The Chief Executive Officer (CEO) of the Ghana Investment Promotion Centre (GIPC), Mr Yofi Grant, has dismissed assertions that the US$5 billion target in foreign direct investment (FDI) to Ghana for this year is overly ambitious.
He said the important thing was to aim high and try to achieve it by creating the enabling environment.
In an interview during the Economic Counsellors Dialogue (ECD) in Accra, Mr Grant cited that the integrated aluminium project and the northern iron ore deposit earmarked for exploitation for a steel industry among others, gave hope for a lot of investment opportunities for investors in the country.
“If we have two groups that want to do it this year, we are probably looking at an inward investment of US$8 billion. What we are saying is that at least we should try to attract investment of US$5 billion by the end of the year,” he said.
In addition, he said the one district, one factory had become an interesting opportunity for a lot of foreign investors although Ghanaians were also expected to participate extensively, and that alone was significant investment that comes in.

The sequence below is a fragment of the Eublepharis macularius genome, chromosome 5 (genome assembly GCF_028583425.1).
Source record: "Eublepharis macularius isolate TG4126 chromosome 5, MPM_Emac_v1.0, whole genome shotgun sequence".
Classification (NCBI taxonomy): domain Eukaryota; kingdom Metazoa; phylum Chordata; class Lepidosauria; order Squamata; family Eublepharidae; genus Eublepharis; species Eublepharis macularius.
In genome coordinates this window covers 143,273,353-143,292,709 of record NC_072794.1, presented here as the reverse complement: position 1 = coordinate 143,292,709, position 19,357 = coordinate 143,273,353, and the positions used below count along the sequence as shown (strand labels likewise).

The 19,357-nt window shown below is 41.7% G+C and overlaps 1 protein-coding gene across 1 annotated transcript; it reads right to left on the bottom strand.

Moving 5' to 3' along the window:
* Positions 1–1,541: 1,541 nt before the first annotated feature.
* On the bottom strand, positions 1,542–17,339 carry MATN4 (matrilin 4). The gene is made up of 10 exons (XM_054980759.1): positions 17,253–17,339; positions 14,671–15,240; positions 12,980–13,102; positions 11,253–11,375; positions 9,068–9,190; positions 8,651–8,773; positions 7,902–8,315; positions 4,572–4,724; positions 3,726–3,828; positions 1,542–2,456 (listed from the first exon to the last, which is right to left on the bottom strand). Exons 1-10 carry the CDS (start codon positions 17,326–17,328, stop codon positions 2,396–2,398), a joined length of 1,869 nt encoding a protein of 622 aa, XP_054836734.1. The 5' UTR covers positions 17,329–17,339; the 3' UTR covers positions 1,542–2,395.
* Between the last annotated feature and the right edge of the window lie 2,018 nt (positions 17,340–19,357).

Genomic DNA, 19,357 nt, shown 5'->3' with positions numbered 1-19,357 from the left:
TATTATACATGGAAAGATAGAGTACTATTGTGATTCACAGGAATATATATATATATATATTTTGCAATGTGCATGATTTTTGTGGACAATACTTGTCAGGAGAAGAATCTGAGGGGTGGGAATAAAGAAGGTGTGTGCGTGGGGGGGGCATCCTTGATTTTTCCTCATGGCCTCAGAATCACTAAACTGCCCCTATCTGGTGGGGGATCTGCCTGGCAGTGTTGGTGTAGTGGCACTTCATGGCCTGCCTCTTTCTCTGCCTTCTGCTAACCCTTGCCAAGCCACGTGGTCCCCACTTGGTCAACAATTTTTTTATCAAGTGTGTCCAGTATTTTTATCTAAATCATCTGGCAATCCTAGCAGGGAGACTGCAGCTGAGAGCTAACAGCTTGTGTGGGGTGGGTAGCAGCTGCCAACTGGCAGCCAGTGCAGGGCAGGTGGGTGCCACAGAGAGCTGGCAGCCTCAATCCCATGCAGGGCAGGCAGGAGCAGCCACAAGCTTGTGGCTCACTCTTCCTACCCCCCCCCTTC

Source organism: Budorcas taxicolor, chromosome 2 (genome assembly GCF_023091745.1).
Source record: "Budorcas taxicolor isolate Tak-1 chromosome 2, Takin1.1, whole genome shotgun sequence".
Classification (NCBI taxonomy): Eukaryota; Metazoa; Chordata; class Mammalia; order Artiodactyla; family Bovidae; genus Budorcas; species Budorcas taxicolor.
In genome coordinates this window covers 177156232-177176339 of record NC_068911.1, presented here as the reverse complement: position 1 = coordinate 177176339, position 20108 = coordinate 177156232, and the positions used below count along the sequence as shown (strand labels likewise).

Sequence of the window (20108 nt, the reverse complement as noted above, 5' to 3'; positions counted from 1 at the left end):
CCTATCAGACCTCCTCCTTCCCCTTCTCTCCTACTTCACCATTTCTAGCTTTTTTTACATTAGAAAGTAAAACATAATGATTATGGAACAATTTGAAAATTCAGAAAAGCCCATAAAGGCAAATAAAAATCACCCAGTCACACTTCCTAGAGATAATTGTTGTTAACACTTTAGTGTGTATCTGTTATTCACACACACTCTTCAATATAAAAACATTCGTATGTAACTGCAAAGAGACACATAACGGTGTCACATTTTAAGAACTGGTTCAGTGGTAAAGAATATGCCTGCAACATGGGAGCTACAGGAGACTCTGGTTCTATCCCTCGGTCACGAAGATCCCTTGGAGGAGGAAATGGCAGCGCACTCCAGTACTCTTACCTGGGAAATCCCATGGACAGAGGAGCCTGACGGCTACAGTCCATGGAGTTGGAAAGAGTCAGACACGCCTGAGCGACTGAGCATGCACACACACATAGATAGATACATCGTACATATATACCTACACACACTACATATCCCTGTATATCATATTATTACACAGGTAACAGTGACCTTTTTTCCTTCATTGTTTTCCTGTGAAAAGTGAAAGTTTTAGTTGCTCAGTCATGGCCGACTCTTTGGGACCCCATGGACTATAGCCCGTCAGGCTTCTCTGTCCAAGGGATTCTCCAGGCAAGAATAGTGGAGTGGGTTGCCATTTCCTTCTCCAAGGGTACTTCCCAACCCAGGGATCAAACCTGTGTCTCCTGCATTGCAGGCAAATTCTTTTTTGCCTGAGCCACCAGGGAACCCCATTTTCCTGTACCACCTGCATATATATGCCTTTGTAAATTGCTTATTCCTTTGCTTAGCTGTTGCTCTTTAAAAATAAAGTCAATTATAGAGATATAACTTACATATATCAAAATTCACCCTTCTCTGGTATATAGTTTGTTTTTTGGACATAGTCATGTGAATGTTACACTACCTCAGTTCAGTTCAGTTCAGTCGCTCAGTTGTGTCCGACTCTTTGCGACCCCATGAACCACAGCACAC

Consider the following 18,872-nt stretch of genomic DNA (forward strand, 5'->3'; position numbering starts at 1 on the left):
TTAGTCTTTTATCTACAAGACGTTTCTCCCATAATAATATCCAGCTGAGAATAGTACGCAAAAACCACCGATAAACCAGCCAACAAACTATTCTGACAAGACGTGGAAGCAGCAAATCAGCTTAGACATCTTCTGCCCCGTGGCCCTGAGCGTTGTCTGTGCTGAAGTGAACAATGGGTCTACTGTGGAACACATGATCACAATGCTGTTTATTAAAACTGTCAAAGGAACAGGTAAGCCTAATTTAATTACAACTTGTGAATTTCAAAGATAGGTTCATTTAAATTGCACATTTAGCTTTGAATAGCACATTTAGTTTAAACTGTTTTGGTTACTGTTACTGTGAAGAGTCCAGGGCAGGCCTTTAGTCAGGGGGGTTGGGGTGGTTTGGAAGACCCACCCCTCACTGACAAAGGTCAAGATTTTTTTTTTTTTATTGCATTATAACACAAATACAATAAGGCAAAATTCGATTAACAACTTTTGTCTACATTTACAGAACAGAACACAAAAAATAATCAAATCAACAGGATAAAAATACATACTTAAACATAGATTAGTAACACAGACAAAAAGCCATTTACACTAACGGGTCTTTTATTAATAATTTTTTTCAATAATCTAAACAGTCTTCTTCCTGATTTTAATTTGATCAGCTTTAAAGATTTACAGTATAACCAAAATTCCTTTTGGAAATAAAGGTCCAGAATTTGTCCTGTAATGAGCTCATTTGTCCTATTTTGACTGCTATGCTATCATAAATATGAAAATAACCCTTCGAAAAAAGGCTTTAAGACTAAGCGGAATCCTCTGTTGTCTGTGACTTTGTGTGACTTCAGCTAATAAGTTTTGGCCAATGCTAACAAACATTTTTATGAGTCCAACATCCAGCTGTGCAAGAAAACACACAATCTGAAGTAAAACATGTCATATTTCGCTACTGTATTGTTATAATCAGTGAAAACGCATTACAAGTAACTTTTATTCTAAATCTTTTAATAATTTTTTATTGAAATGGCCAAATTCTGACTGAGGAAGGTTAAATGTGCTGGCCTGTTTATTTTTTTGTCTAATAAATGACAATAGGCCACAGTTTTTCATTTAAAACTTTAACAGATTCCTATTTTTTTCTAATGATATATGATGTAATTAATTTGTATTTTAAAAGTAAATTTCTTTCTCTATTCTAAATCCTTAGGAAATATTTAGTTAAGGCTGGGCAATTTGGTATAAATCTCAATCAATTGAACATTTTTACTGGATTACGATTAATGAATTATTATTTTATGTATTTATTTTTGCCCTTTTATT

Creating a business, transport and financial hub
He said Ghana was considered a beacon of peace in West Africa such that should Ghana work out good politically and economically, the sub-region stood a better chance of moving ahead.
Therefore, it is imperative to reposition Ghana in a way that it can continue to play the leading role in the renaissance of the African economies.
“Ghana has impeccable democratic credentials, it’s a happy place and everybody is now looking at Ghana. And so it’s important that we position ourselves as the regional hub.
But we can do that once we do our reforms and open up our economy then we can attract the investors who will do things for West Africa from Ghana,” he said.
Mr Grant said looking at the countries that Ghana had benchmarked, namely, Kenya, Mauritius, Rwanda and Senegal which had embarked on reforms to attract investment, it was necessary to position Ghana as the entry point to West Africa.
“Maybe, we should also give a 10-year tax holiday to big companies that want to establish their regional offices in Ghana to attract the bigger players such as the Microsofts and the Googles. But it is not sealed but still under discussion,” he said.
He also said that issues such as the number of jobs to be created, whether value chain businesses would be built were all being considered before any move on tax incentive.
“At the end of the day, the important thing is to remove the front load for investors, enable them to come in, do their businesses and we tax them. But it is important to also have the big players come into the market as a demonstrative effect,” he said.